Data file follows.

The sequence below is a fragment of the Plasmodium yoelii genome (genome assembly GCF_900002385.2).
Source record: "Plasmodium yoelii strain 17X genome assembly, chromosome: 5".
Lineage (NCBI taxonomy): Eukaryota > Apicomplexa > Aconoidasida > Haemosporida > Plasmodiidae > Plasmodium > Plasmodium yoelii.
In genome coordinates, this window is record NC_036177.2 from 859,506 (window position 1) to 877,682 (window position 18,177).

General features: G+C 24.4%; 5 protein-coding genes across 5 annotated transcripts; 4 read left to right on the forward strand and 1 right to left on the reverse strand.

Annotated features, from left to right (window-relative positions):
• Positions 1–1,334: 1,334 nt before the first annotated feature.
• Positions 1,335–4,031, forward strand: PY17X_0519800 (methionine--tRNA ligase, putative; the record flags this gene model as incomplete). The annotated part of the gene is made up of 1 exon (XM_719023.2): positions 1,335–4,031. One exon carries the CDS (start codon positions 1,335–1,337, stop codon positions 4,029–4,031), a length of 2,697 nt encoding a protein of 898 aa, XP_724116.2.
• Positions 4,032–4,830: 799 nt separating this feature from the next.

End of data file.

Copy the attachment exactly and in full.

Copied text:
The sequence below is a fragment of the Plasmodium yoelii genome (genome assembly GCF_900002385.2).
Source record: "Plasmodium yoelii strain 17X genome assembly, chromosome: 5".
Lineage (NCBI taxonomy): Eukaryota > Apicomplexa > Aconoidasida > Haemosporida > Plasmodiidae > Plasmodium > Plasmodium yoelii.
In genome coordinates, this window is record NC_036177.2 from 859,506 (window position 1) to 877,682 (window position 18,177).

General features: G+C 24.4%; 5 protein-coding genes across 5 annotated transcripts; 4 read left to right on the forward strand and 1 right to left on the reverse strand.

Annotated features, from left to right (window-relative positions):
• Positions 1–1,334: 1,334 nt before the first annotated feature.
• Positions 1,335–4,031, forward strand: PY17X_0519800 (methionine--tRNA ligase, putative; the record flags this gene model as incomplete). The annotated part of the gene is made up of 1 exon (XM_719023.2): positions 1,335–4,031. One exon carries the CDS (start codon positions 1,335–1,337, stop codon positions 4,029–4,031), a length of 2,697 nt encoding a protein of 898 aa, XP_724116.2.
• Positions 4,032–4,830: 799 nt separating this feature from the next.